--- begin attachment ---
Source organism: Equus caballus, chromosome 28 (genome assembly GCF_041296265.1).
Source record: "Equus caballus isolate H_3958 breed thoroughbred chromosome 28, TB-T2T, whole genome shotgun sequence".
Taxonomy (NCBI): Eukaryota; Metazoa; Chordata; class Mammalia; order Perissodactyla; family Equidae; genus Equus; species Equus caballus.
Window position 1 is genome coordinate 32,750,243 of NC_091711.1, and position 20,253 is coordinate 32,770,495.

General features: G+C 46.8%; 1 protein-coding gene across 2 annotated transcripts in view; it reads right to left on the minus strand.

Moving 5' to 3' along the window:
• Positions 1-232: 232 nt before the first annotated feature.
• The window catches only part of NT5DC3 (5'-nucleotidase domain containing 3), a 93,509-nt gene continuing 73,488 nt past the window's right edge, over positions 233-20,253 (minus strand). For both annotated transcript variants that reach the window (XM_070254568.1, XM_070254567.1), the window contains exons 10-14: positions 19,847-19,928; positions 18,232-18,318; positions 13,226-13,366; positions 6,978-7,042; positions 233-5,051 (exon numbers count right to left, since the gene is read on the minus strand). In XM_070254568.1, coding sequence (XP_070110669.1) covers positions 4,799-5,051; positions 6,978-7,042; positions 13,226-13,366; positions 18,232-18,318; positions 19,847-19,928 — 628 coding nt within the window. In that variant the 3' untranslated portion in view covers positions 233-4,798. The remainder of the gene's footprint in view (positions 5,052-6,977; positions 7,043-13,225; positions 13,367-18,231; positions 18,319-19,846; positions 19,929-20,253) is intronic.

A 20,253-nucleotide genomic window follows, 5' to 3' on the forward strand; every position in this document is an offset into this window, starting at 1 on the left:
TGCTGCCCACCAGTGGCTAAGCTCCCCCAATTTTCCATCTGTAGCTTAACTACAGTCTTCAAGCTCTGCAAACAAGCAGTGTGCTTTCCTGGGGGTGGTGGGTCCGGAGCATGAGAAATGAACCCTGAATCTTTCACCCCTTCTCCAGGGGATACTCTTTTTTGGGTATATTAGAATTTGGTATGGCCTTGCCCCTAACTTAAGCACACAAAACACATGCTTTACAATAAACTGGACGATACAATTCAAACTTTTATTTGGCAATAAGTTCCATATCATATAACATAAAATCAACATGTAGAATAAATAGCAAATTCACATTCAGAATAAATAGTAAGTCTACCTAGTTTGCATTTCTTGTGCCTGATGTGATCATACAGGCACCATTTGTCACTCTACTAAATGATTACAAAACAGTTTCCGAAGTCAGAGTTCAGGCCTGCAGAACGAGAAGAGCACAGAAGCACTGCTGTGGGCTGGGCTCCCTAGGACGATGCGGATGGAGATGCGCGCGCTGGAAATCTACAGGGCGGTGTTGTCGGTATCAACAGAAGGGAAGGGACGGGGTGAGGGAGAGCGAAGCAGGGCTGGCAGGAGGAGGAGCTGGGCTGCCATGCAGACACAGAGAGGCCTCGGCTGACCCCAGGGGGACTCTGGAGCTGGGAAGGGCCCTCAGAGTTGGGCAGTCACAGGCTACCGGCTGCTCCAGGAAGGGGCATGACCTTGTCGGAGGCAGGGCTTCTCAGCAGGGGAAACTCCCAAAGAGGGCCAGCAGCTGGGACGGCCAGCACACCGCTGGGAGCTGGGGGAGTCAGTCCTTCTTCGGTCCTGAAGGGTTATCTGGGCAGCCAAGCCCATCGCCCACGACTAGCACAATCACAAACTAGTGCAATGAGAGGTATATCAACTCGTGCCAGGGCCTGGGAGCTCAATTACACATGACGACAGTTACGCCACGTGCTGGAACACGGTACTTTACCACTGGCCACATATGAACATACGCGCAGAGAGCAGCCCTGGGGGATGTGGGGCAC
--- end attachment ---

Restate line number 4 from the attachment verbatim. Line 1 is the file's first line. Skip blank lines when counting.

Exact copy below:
Window position 1 is genome coordinate 32,750,243 of NC_091711.1, and position 20,253 is coordinate 32,770,495.